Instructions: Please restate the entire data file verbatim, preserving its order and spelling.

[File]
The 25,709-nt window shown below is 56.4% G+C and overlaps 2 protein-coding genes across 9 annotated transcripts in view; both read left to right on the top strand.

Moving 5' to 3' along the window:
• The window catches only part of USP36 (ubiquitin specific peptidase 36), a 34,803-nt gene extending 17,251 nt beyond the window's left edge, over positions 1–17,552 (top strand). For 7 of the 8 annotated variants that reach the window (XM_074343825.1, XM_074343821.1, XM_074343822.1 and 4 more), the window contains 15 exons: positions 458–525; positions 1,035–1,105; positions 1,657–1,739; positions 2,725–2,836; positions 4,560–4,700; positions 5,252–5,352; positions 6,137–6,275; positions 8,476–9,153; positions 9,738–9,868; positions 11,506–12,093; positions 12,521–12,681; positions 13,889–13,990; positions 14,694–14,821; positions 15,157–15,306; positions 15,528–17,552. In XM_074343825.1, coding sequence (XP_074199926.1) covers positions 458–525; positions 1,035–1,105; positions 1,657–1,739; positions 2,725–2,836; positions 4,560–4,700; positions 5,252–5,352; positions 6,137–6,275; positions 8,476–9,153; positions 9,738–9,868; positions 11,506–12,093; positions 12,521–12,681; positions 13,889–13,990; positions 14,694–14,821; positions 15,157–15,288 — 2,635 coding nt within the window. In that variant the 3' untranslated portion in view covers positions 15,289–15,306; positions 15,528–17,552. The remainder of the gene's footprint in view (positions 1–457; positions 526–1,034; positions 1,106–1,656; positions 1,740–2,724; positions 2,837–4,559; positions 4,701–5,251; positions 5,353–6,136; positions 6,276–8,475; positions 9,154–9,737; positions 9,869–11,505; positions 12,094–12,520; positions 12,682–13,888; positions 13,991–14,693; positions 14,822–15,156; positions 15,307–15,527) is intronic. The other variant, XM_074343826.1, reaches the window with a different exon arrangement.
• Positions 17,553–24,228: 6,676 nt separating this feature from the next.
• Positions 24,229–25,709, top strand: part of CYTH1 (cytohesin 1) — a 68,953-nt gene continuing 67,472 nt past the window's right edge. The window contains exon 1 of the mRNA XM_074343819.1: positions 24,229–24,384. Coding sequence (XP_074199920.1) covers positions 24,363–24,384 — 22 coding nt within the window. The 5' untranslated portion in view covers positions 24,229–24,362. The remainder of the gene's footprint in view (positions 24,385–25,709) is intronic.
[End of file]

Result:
The 25,709-nt window shown below is 56.4% G+C and overlaps 2 protein-coding genes across 9 annotated transcripts in view; both read left to right on the top strand.

Moving 5' to 3' along the window:
• The window catches only part of USP36 (ubiquitin specific peptidase 36), a 34,803-nt gene extending 17,251 nt beyond the window's left edge, over positions 1–17,552 (top strand). For 7 of the 8 annotated variants that reach the window (XM_074343825.1, XM_074343821.1, XM_074343822.1 and 4 more), the window contains 15 exons: positions 458–525; positions 1,035–1,105; positions 1,657–1,739; positions 2,725–2,836; positions 4,560–4,700; positions 5,252–5,352; positions 6,137–6,275; positions 8,476–9,153; positions 9,738–9,868; positions 11,506–12,093; positions 12,521–12,681; positions 13,889–13,990; positions 14,694–14,821; positions 15,157–15,306; positions 15,528–17,552. In XM_074343825.1, coding sequence (XP_074199926.1) covers positions 458–525; positions 1,035–1,105; positions 1,657–1,739; positions 2,725–2,836; positions 4,560–4,700; positions 5,252–5,352; positions 6,137–6,275; positions 8,476–9,153; positions 9,738–9,868; positions 11,506–12,093; positions 12,521–12,681; positions 13,889–13,990; positions 14,694–14,821; positions 15,157–15,288 — 2,635 coding nt within the window. In that variant the 3' untranslated portion in view covers positions 15,289–15,306; positions 15,528–17,552. The remainder of the gene's footprint in view (positions 1–457; positions 526–1,034; positions 1,106–1,656; positions 1,740–2,724; positions 2,837–4,559; positions 4,701–5,251; positions 5,353–6,136; positions 6,276–8,475; positions 9,154–9,737; positions 9,869–11,505; positions 12,094–12,520; positions 12,682–13,888; positions 13,991–14,693; positions 14,822–15,156; positions 15,307–15,527) is intronic. The other variant, XM_074343826.1, reaches the window with a different exon arrangement.
• Positions 17,553–24,228: 6,676 nt separating this feature from the next.
• Positions 24,229–25,709, top strand: part of CYTH1 (cytohesin 1) — a 68,953-nt gene continuing 67,472 nt past the window's right edge. The window contains exon 1 of the mRNA XM_074343819.1: positions 24,229–24,384. Coding sequence (XP_074199920.1) covers positions 24,363–24,384 — 22 coding nt within the window. The 5' untranslated portion in view covers positions 24,229–24,362. The remainder of the gene's footprint in view (positions 24,385–25,709) is intronic.